Some companies have it expressly written in their policies that if you are involved in a news story that could affect them, you will be terminated, period. No appeal, no defense. I know people who have deleted their social media accounts to work for these companies.

More and more companies are formulating very strict social media policies due to the fact that individuals are being doxed, and their companies being targeted for boycotts. Keep them separate, stay out of trouble.

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    -1 the whole Orwellian "Two Minutes of Hate" is a little dramatic and over the top. It also implies that people aren't justified in their response to different things. Without any context, it's just a blanket "Twitter outrage is bad" which is injecting some serious bias without any evidence to support the position. Feb 1, 2019 at 18:45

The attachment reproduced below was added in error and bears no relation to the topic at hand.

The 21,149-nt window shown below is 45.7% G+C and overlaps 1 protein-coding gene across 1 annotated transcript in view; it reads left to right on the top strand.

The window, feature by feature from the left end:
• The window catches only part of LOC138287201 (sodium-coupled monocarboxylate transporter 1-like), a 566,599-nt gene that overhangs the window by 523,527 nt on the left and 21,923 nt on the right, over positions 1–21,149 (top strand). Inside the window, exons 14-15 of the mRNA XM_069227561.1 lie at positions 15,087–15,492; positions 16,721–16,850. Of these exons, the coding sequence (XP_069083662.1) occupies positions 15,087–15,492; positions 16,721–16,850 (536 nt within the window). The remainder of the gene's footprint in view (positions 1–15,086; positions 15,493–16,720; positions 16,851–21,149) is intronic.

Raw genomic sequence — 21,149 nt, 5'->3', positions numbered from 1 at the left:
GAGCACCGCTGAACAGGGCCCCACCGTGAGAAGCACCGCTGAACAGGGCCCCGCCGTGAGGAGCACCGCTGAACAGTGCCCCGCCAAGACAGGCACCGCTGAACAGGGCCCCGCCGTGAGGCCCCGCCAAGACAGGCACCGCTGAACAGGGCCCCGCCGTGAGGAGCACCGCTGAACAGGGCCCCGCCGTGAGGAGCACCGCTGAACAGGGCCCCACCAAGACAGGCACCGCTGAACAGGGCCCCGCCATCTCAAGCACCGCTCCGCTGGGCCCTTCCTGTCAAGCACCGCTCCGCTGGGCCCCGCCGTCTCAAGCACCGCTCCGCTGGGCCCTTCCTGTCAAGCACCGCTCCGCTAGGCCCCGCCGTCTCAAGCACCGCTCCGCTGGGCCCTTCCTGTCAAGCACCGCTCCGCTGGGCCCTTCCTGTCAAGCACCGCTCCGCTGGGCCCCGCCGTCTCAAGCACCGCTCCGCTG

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    The post had no supporting links or data. It simply pointed to a wiki and said "everyone hates". To me, that's not a useful answer. Also, calling out people who want anonymity, to some how make some sort of juvenile point is completely against the spirit of stack exchange and the wiki style content that is here. So no, I won't bend to you own little personal two minutes of hate, I'd rather just honor the platform and give responses that are informed and presented well. Feb 1, 2019 at 18:59